A3: For that we need the erasure of T. Given that T extends Number is bounded, T's erasure type is its leftmost boundary - Number. Now that we know the erasure type for T, the erasure type for ts is Number[]

Q4: Is the Principle followed?

A4: restating the question. Is A1 a subtype of A3? i.e. is Object[] a subtype of Number[]? No => That means the Principle is not followed.

Expect an exception to be thrown at runtime.

Example 3 (Principle not followed)

Given the method providing an array

<T> T[] toArray(Collection<T> c){
    return (T[]) new Object[0];
}

client code

List<String> s = ...;
String[] arr = toArray(s);

Q1: What is the reified type of the array returned by the providing method?

A1: for that you need too look in the providing method to see how it's initialized - new Object[...]. That means the reified type of the array returned by the method is Object[].

Q2: What is the static type of arr?

A2: String[]

Q3: What is the erasure of the static type of ts?

A3: No type parameters involved. The type after erasure is the same as the static type String[].

Q4: Is the Principle followed?

A4: restating the question. Is A1 a subtype of A3? i.e. is Object[] a subtype of String[]? No => That means the Principle is not followed.

Expect an exception to be thrown at runtime.

Example 4 (Principle followed)

Given the method providing an array

<T> T[] toArray(Collection<T> initialContent, Class<T> clazz){
    T[] result = (T[]) Array.newInstance(clazz, initialContent);
    // Copy contents to array. (Don't use this method in production, use Collection.toArray() instead)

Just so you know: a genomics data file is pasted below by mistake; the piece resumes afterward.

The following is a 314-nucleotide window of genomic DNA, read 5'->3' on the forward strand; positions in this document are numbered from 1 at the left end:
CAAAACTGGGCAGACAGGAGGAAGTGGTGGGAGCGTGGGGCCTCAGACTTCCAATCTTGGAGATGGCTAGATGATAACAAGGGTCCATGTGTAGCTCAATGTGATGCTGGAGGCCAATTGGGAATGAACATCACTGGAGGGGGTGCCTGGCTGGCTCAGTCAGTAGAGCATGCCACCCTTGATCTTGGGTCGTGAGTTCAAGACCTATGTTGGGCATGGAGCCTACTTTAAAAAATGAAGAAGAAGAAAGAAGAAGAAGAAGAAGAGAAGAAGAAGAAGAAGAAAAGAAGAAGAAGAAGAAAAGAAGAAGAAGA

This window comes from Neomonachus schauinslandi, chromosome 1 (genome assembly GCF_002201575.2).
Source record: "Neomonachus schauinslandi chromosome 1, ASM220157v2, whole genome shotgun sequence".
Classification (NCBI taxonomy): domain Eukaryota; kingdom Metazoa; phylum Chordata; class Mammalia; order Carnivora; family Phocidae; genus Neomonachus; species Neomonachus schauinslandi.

return result;
}

client code

List<Number> s = ...;
Number[] arr = toArray(s, Number.class);

Q1: What is the reified type of the array returned by the providing method?

A1: array created using reflection with component type as received from the client. The answer is Number[].

Q2: What is the static type of arr?

A2: Number[]

Q3: What is the erasure of the static type of ts?

A3: No type parameters involved. The type after erasure is the same as the static type Number[].

Q4: Is the Principle followed?

A4: restating the question. Is A1 a subtype of A3? i.e. is Number[] a subtype of Number[]? Yes => That means the Principle is followed.

What's in a funny name?

Ranting here. Truth in advertising may mean selling what you state you are selling.

In lvalue = rvalue we have rvalue as the provider and lvalue as the receiver. It might be that the Authors thought of the provider as the Advertiser.

Referring to the providing method in Example 3 above,

<T> T[] toArray(Collection<T> c){
    return (T[]) new Object[0];
}

the method signature

<T> T[] toArray(Collection<T> c);

may be read as an advertisement: Give me a List of Longs and I will give you an array of Longs.